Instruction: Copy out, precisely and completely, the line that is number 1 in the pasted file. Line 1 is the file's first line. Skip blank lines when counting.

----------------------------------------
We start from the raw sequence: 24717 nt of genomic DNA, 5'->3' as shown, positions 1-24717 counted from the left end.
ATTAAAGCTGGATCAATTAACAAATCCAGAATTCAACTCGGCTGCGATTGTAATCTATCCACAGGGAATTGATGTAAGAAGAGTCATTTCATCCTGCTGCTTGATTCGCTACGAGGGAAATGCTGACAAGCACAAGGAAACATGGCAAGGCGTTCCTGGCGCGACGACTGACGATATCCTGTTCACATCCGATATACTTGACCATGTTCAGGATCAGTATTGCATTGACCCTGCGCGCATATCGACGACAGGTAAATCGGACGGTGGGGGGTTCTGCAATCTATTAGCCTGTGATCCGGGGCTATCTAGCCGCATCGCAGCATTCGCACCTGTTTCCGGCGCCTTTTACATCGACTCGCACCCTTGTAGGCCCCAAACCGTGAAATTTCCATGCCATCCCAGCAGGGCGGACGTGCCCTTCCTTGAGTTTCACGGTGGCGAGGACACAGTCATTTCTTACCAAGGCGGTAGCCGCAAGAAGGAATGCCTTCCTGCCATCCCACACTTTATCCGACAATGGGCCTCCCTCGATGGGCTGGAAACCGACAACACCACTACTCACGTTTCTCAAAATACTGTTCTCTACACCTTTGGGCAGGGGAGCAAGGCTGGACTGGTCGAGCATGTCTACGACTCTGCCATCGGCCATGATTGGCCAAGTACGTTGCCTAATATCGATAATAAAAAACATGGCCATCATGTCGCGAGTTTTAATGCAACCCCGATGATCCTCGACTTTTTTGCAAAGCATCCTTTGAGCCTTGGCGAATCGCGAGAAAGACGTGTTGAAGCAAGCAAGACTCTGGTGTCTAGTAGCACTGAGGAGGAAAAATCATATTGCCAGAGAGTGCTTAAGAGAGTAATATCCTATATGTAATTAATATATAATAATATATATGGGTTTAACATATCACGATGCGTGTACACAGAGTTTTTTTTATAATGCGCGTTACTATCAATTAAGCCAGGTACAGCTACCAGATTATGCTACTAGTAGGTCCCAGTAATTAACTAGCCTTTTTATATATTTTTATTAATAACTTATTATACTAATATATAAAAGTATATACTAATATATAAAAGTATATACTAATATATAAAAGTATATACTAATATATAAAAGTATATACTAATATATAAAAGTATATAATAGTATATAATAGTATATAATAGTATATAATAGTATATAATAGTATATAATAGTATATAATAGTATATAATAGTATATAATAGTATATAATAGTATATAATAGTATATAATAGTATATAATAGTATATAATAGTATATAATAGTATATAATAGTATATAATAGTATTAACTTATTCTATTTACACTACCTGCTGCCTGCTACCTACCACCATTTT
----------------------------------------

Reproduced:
We start from the raw sequence: 24717 nt of genomic DNA, 5'->3' as shown, positions 1-24717 counted from the left end.